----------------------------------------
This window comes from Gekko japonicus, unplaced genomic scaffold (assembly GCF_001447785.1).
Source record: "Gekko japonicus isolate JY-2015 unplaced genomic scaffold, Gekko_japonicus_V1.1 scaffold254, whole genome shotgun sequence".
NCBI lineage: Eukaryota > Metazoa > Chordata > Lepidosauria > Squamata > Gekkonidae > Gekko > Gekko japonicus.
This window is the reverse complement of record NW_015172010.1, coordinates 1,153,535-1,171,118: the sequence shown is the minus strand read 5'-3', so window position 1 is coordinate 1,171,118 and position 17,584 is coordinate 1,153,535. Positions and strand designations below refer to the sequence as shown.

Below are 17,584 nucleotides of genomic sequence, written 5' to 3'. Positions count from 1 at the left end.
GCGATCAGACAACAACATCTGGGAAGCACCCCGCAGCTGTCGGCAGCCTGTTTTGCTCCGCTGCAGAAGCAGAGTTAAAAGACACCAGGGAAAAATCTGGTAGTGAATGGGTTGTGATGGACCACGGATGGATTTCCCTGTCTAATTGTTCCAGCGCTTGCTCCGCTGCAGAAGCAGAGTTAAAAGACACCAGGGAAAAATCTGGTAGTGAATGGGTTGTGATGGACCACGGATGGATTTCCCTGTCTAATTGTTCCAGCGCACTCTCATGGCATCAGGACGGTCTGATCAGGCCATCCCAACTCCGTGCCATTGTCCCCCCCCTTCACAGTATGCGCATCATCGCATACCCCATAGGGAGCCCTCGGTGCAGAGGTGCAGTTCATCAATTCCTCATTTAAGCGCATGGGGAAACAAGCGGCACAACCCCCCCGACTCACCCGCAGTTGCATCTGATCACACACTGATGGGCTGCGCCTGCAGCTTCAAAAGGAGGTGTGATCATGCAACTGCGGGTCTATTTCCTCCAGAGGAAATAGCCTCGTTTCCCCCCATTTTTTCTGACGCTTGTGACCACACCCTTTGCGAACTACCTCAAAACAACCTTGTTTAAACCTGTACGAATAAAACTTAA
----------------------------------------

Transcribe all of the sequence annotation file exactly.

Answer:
This window comes from Gekko japonicus, unplaced genomic scaffold (assembly GCF_001447785.1).
Source record: "Gekko japonicus isolate JY-2015 unplaced genomic scaffold, Gekko_japonicus_V1.1 scaffold254, whole genome shotgun sequence".
NCBI lineage: Eukaryota > Metazoa > Chordata > Lepidosauria > Squamata > Gekkonidae > Gekko > Gekko japonicus.
This window is the reverse complement of record NW_015172010.1, coordinates 1,153,535-1,171,118: the sequence shown is the minus strand read 5'-3', so window position 1 is coordinate 1,171,118 and position 17,584 is coordinate 1,153,535. Positions and strand designations below refer to the sequence as shown.

Below are 17,584 nucleotides of genomic sequence, written 5' to 3'. Positions count from 1 at the left end.
GCGATCAGACAACAACATCTGGGAAGCACCCCGCAGCTGTCGGCAGCCTGTTTTGCTCCGCTGCAGAAGCAGAGTTAAAAGACACCAGGGAAAAATCTGGTAGTGAATGGGTTGTGATGGACCACGGATGGATTTCCCTGTCTAATTGTTCCAGCGCTTGCTCCGCTGCAGAAGCAGAGTTAAAAGACACCAGGGAAAAATCTGGTAGTGAATGGGTTGTGATGGACCACGGATGGATTTCCCTGTCTAATTGTTCCAGCGCACTCTCATGGCATCAGGACGGTCTGATCAGGCCATCCCAACTCCGTGCCATTGTCCCCCCCCTTCACAGTATGCGCATCATCGCATACCCCATAGGGAGCCCTCGGTGCAGAGGTGCAGTTCATCAATTCCTCATTTAAGCGCATGGGGAAACAAGCGGCACAACCCCCCCGACTCACCCGCAGTTGCATCTGATCACACACTGATGGGCTGCGCCTGCAGCTTCAAAAGGAGGTGTGATCATGCAACTGCGGGTCTATTTCCTCCAGAGGAAATAGCCTCGTTTCCCCCCATTTTTTCTGACGCTTGTGACCACACCCTTTGCGAACTACCTCAAAACAACCTTGTTTAAACCTGTACGAATAAAACTTAA